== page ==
How to Read Nonprofit Financial Statements

Accountant teaching new staff how to read nonprofit financial statements

Nonprofits are unique because the focus is on accountability, not profitability. However, just because there is no rush to distribute profits, a healthy financial position is required for the organization to continue to grow, thrive, and carry out the original mission, or purpose, of the nonprofit. Financial statements are one of the most important tools that the leaders of a nonprofit organization can use to ensure the future health of the entity. 

Since nonprofit financial statements differ from traditional financial reports, we’ve put together this simple guide to reading those essential statements.

Statement of Activities

A nonprofit’s Statement of Activities is an adopted income statement, or profit and loss report. The Statement of Activities measures the impact of the company’s revenues and expenses and gives users the total change in net assets. The activity reported on this statement covers a specified period of time, usually one month or one year. 

Change in Net Assets = Revenues – Expenses


The revenues, or income, collected by most nonprofit organizations include:

  • Operational revenues – from membership dues, assessments, and service revenues
  • Contributions – Donations, owner contributions, investments, gifts – categorized as restricted or unrestricted
  • Grants – Released funds from grant agencies or foundations, categorized as restricted or unrestricted
  • Fundraising income – Revenue from all fundraising efforts, sometimes categorized by program or project


Typical expenses listed on a Statement of Activities include:

  • Fundraising expenses
  • General management and administrative expenses
  • Program costs – categorized by program or project

Change in Net Assets

The change in net assets gives the total profit for a period of time. In nonprofit organizations, that total change gives insight into how much money is available to reinvest into the organization’s mission. Another option for excess profits is for nonprofits to set up reserve funds for future expenditures.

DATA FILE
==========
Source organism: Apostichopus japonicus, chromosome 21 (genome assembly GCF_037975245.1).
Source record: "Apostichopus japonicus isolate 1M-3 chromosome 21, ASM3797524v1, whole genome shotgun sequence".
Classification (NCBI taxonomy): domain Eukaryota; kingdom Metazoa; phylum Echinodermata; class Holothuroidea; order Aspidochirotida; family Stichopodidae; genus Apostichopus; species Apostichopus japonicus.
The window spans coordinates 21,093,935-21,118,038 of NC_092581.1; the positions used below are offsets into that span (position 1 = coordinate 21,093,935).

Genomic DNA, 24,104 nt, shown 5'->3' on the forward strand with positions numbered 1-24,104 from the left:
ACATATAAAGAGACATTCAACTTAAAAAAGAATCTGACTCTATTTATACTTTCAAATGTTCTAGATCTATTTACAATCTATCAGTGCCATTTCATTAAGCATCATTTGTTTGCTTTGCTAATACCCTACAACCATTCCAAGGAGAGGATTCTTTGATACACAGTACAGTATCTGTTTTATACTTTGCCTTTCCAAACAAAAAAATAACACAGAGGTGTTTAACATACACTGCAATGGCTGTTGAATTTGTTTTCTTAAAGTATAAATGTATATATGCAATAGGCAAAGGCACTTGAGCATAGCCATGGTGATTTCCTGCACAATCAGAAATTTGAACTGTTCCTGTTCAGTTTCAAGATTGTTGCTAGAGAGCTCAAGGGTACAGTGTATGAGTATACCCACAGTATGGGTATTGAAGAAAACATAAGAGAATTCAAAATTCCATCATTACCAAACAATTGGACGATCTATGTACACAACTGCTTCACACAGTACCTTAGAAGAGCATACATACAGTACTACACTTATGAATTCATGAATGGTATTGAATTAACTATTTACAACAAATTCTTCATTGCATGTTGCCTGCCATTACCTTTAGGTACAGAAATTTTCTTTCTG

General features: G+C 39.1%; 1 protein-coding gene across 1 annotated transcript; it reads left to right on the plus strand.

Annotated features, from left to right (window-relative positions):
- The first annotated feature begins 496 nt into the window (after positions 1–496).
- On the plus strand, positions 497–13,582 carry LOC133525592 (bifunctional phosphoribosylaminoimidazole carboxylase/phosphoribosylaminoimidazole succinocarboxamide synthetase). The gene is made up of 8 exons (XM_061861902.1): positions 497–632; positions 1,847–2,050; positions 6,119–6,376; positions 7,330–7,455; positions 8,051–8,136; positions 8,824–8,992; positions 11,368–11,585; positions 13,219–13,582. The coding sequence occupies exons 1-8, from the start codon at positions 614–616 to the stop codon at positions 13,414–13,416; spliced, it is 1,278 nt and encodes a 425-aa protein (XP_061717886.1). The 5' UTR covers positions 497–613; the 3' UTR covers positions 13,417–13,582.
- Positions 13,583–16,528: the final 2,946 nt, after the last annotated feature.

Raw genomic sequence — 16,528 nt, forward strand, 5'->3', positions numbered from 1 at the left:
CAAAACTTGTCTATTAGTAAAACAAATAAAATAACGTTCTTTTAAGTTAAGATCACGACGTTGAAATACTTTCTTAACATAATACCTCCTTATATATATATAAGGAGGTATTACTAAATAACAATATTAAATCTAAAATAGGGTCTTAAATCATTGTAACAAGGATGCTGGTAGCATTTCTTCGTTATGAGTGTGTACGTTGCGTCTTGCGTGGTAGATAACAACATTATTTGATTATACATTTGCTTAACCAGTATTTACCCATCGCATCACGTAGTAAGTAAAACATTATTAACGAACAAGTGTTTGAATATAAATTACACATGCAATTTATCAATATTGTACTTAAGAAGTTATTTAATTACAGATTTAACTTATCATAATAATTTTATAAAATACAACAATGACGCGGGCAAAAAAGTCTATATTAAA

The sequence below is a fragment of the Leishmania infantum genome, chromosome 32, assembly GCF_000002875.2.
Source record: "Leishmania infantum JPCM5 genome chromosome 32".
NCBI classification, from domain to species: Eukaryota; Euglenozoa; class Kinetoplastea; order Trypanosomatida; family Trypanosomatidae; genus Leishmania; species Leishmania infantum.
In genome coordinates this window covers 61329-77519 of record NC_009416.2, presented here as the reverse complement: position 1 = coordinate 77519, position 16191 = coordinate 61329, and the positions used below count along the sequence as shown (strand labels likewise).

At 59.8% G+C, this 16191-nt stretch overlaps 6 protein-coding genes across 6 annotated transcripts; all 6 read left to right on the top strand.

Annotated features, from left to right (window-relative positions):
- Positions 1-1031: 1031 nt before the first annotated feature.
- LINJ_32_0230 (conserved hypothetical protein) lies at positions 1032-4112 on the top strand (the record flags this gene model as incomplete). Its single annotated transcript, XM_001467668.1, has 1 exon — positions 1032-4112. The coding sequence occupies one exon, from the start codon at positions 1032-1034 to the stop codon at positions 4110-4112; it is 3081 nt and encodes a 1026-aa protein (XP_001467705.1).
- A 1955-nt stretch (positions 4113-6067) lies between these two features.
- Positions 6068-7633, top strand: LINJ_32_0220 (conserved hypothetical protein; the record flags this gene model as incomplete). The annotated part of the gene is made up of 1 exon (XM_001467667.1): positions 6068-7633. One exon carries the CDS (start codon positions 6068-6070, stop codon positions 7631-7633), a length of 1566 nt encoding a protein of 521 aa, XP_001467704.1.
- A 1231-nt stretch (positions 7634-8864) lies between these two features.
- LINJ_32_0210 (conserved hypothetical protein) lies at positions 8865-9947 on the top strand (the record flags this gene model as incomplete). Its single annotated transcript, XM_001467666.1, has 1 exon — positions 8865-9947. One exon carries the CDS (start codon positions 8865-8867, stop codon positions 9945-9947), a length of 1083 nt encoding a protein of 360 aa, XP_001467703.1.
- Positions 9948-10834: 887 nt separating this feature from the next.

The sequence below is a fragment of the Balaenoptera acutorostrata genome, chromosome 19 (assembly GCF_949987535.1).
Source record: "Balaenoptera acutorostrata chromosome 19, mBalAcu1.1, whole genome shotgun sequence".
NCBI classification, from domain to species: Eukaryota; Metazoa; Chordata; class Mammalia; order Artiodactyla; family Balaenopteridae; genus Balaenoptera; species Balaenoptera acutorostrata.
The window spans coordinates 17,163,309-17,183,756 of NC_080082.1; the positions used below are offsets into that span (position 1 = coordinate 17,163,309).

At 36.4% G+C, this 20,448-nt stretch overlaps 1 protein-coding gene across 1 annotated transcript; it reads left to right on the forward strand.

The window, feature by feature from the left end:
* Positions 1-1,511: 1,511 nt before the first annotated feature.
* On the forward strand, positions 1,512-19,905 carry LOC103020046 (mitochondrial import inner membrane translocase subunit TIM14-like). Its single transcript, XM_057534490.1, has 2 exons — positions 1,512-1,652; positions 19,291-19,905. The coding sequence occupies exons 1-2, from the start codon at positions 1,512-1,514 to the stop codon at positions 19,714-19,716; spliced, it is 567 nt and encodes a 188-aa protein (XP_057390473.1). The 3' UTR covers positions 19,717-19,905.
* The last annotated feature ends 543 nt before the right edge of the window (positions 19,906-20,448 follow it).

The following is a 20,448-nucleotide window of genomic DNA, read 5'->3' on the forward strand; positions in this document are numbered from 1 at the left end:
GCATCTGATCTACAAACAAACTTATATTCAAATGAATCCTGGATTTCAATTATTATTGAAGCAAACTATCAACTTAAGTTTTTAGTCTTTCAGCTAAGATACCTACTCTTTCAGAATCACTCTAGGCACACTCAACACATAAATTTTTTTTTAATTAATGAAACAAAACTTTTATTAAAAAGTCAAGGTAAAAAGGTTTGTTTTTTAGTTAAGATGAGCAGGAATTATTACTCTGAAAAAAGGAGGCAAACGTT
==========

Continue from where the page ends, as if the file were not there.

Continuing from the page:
Statement of Activities – Highlights

When reviewing the Statement of Activities, interested parties should pay special attention to:

  • The amount of restricted versus unrestricted funds
  • Changes in actual revenues in comparison to prior periods
  • Changes in expenses over time or missing expenses
  • Variances in revenues and expenses from the annual budget
  • The use of generated fundraising revenues

Statement of Financial Position

The Statement of Financial Position resembles a for-profit entity’s Balance Sheet. While the statement of activities focuses on the money coming into and out of the organization, the Statement of Financial Position brings attention to the assets and liabilities of the company to provide users with the total net assets. The assets and liabilities listed on a nonprofit’s Statement of Financial Position are listed as of a certain date, typically the end of the prior month or year-end. 

Assets = Liabilities + Net Assets


An organization’s liabilities include any money that is owed to another party. Liabilities include expense payable balances for money that is owed for services or products received, like payroll, payroll taxes, and outstanding supplier balances. Loans and notes payable, through banks or individuals, are also listed in the liability section of the Statement of Financial Position.